For this was in the midst of the 3D land rush, with companies stumbling over one-another to quickly convert already-shot movies. As such, there were a finite number of effects houses that could do the work, and they were hitting capacity. So much so, in fact, that Warner Bros and IMAX struggled to find a company that could handle the Potter project in enough time. Capacity had become as big a challenge as the ticking clock.
Work did commence, however, and Warner Bros announced that the film would get a 3D release. But it became clear that as work progressed that the deadline was ridiculous tight. By the start of October, it was apparent that the whole film’s 3D couldn’t be completed in time for the November release date. A decision had to be made.
Warner Bros executives were inclined at first to do what they’d done with the previous two Potter films. If they could present 20-30 minutes of the film in 3D, they could still charge an upgrade price, and keep to their 3D promise. But, wisely, it realised it couldn’t really do that again, especially as the 3D playing field had so dramatically changed. Post-Avatar, a token 20 minutes or so would look just that. And with the criticism still ringing from Clash Of The Titans, Warner Bros – with a month to go – abandoned the idea of releasing Harry Potter And The Deathly Hallows – Part 1 in 3D theatrically. Instead, the work was completed, and the 3D conversation made it to the eventual disc release instead.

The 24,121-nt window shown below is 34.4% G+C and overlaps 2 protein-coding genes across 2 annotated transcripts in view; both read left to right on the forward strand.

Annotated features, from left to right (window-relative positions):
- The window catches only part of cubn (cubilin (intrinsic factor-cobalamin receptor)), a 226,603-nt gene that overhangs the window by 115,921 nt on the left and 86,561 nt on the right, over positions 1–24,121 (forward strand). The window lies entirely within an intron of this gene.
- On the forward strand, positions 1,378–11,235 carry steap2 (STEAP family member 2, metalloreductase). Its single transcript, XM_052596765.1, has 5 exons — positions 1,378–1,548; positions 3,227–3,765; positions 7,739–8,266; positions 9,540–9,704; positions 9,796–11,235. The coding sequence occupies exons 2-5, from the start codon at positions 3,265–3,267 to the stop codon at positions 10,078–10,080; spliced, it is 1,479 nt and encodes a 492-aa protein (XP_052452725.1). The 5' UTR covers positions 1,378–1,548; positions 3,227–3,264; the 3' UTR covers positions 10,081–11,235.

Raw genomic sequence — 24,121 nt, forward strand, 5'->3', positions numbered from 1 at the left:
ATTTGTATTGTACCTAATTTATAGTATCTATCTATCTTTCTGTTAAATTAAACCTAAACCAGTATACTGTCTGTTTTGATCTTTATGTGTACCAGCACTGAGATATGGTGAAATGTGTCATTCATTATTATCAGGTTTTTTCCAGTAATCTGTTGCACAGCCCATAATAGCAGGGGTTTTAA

The studio was determined not to be caught out again, though, as instead it pressed ahead a lot earlier on the 3D conversion for Harry Potter And The Deathly Hallows – Part 2. This time, it was completed in good time, and as such, the final Harry Potter film became the only one to get a full 3D release in cinemas. Not a particularly loved 3D conversion, granted, but at least one that spanned the entire film. 43% of American moviegoers who saw the film on its opening weekend opted for the 3D version, and so Warner Bros, financially at least, benefitted to a degree in the end.
Still, James Cameron for one had harsh words for the studio. A few weeks after the announcement that Part 1’s theatrical 3D release was being dropped (a decision estimated to have cost Warner Bros around tens of millions), he took to the stage at a Blu-ray conference and slammed Warner Bros. It was already on Cameron’s shitlist following Clash Of The Titans, and with Potter he stormed that “the same studio, making the same mistake, except really getting spanked for it now because they didn’t get the film done. They announced it in 3D, they threw a bunch of money at it, trying to convert it to 3D in post-production – and it simply didn’t work. They just didn’t get it done.”
In recent times, consumer enthusiasm for 3D has dwindled, and many have pointed the finger at the botched job many studios did with post-production conversions, dampening what advantages the format was supposed to bring. Ironically, Warner Bros, with Gravity, would prove to be one of those that deployed it the best.
The bubble, though, duly burst, with 3D audiences in the minority. However, with James Cameron back making Avatar films, and believed to be experimenting in ways to make 3D movies without the need for the audience to wear special specs, there’s a sporting chance that the cycle may begin again…